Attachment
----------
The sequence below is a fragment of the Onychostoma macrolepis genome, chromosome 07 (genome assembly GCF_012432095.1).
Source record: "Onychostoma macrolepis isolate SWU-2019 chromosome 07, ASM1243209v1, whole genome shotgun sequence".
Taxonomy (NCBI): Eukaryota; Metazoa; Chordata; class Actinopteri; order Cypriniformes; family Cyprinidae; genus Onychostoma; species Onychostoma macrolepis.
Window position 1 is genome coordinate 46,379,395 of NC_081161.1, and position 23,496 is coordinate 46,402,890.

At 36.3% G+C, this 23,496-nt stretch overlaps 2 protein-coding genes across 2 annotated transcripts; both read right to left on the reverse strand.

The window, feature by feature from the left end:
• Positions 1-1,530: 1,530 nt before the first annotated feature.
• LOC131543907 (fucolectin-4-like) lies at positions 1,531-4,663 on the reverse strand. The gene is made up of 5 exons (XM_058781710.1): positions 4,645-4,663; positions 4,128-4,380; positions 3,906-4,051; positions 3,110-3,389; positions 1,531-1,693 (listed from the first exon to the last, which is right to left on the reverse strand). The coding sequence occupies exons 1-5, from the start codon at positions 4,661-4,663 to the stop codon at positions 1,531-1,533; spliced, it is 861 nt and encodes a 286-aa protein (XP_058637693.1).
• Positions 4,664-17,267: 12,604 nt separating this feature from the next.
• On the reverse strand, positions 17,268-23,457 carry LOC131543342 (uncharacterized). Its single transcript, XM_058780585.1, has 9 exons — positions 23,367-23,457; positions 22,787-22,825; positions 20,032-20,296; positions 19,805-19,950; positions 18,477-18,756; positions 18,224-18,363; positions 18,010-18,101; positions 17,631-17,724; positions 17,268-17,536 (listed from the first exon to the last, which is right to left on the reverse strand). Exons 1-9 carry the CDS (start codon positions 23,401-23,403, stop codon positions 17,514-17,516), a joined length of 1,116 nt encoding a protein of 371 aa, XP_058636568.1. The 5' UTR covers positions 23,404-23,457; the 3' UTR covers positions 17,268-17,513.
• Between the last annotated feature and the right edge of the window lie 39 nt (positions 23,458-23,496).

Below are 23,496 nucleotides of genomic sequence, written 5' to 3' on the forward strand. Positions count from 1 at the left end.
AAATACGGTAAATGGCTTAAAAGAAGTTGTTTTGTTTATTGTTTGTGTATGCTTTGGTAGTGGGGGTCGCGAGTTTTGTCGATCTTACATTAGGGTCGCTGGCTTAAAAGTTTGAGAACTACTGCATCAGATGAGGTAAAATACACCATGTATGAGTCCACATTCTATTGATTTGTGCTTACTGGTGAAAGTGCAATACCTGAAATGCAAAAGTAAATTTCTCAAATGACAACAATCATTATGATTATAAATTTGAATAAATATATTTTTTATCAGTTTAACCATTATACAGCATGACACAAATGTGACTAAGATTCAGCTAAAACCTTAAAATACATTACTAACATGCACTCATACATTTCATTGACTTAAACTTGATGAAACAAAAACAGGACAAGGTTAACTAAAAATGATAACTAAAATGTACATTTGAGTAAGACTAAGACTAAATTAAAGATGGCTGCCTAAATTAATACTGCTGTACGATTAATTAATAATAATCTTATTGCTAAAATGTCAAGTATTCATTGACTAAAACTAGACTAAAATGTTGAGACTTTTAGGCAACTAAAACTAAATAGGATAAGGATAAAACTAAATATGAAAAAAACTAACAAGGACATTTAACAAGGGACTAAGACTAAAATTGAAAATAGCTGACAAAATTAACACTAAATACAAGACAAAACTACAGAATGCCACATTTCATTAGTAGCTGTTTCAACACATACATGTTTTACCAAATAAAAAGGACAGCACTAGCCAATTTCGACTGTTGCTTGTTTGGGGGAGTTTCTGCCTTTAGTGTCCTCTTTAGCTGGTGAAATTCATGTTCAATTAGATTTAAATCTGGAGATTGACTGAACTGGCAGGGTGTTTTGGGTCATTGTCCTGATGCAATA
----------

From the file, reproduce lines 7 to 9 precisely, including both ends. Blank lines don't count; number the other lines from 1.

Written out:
• Positions 1-1,530: 1,530 nt before the first annotated feature.
• LOC131543907 (fucolectin-4-like) lies at positions 1,531-4,663 on the reverse strand. The gene is made up of 5 exons (XM_058781710.1): positions 4,645-4,663; positions 4,128-4,380; positions 3,906-4,051; positions 3,110-3,389; positions 1,531-1,693 (listed from the first exon to the last, which is right to left on the reverse strand). The coding sequence occupies exons 1-5, from the start codon at positions 4,661-4,663 to the stop codon at positions 1,531-1,533; spliced, it is 861 nt and encodes a 286-aa protein (XP_058637693.1).
• Positions 4,664-17,267: 12,604 nt separating this feature from the next.